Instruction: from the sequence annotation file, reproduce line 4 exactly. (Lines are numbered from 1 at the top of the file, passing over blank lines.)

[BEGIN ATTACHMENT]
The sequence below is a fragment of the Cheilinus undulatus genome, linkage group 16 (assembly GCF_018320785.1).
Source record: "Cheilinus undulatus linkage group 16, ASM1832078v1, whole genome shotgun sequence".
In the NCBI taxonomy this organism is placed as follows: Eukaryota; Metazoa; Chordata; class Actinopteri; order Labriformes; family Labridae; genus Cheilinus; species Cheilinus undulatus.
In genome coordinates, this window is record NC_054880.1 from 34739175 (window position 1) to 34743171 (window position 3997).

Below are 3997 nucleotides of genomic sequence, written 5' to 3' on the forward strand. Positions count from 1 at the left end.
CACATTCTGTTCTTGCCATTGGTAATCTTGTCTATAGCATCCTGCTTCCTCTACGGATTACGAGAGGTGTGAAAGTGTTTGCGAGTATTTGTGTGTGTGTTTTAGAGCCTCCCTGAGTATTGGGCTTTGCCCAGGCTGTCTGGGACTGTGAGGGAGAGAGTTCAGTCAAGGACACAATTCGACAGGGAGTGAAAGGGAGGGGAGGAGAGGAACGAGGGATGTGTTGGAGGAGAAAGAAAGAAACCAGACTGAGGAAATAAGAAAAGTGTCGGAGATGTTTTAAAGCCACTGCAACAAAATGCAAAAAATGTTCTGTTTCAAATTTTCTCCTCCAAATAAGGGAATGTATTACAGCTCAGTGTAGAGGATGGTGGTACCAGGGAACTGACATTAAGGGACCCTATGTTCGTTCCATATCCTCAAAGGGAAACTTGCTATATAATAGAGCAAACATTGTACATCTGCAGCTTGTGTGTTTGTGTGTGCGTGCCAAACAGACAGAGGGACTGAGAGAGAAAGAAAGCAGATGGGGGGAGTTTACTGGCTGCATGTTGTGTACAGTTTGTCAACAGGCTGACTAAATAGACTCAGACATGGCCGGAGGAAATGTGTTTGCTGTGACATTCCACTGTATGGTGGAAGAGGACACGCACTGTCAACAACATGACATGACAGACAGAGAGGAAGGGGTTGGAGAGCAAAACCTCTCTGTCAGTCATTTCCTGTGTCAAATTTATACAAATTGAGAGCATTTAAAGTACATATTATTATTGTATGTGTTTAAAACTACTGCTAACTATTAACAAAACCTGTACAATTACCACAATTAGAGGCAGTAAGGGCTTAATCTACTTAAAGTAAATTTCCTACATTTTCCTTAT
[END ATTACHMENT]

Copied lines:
In genome coordinates, this window is record NC_054880.1 from 34739175 (window position 1) to 34743171 (window position 3997).